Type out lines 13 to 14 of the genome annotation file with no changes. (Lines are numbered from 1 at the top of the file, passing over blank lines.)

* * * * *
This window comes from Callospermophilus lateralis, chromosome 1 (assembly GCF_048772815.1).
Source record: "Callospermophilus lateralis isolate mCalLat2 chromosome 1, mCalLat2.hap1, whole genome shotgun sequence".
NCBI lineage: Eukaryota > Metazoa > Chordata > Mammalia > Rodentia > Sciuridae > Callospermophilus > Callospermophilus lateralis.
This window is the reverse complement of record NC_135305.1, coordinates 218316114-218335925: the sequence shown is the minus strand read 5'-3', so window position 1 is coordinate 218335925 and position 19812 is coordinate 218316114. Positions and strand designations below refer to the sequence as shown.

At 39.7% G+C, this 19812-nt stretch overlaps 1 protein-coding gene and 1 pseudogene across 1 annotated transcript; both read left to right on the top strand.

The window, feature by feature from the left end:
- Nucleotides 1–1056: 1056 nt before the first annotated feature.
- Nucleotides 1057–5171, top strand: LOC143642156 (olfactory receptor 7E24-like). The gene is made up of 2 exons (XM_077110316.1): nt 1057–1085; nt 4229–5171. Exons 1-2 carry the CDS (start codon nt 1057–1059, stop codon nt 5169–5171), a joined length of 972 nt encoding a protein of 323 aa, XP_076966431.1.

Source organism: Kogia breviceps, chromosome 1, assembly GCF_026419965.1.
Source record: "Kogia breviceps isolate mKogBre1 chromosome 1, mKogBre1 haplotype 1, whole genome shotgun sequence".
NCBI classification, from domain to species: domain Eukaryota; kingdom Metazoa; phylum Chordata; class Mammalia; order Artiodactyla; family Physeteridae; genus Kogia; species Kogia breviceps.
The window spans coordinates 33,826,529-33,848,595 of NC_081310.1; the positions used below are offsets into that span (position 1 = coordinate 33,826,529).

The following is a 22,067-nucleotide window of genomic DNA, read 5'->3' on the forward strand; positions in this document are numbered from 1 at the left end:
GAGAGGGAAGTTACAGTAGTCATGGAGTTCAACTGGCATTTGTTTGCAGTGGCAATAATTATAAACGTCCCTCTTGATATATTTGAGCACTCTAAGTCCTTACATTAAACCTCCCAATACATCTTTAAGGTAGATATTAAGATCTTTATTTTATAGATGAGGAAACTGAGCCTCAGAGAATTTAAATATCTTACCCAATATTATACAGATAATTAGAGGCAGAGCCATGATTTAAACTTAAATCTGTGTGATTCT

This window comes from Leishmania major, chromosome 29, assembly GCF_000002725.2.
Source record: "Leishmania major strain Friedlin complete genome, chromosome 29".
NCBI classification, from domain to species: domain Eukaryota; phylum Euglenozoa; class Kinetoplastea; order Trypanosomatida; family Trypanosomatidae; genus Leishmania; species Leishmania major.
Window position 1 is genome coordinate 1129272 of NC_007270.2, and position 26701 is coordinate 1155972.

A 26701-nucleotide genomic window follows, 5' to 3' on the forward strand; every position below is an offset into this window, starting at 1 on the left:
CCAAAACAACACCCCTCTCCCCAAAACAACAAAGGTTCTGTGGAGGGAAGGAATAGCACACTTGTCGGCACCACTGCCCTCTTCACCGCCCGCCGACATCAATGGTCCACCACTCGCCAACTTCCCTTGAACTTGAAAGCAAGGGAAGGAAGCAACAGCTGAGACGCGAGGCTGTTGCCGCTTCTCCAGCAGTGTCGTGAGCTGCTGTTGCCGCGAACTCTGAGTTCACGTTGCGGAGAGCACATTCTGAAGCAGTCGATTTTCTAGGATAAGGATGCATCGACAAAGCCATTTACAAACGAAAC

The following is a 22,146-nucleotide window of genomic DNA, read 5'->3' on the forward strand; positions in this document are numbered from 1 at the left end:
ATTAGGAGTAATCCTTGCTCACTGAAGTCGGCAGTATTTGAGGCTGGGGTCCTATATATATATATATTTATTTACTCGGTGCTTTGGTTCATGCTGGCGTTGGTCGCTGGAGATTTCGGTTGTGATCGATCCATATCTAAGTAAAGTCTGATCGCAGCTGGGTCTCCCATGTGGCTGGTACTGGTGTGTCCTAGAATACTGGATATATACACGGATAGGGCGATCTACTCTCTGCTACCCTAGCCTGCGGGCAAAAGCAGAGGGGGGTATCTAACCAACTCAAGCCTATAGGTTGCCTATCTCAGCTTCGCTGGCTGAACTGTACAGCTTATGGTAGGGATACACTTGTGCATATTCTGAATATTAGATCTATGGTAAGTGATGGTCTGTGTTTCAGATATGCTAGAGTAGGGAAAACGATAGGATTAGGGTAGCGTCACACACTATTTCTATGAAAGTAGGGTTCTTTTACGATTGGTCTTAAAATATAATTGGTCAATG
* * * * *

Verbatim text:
The following is a 22,067-nucleotide window of genomic DNA, read 5'->3' on the forward strand; positions in this document are numbered from 1 at the left end:
GAGAGGGAAGTTACAGTAGTCATGGAGTTCAACTGGCATTTGTTTGCAGTGGCAATAATTATAAACGTCCCTCTTGATATATTTGAGCACTCTAAGTCCTTACATTAAACCTCCCAATACATCTTTAAGGTAGATATTAAGATCTTTATTTTATAGATGAGGAAACTGAGCCTCAGAGAATTTAAATATCTTACCCAATATTATACAGATAATTAGAGGCAGAGCCATGATTTAAACTTAAATCTGTGTGATTCT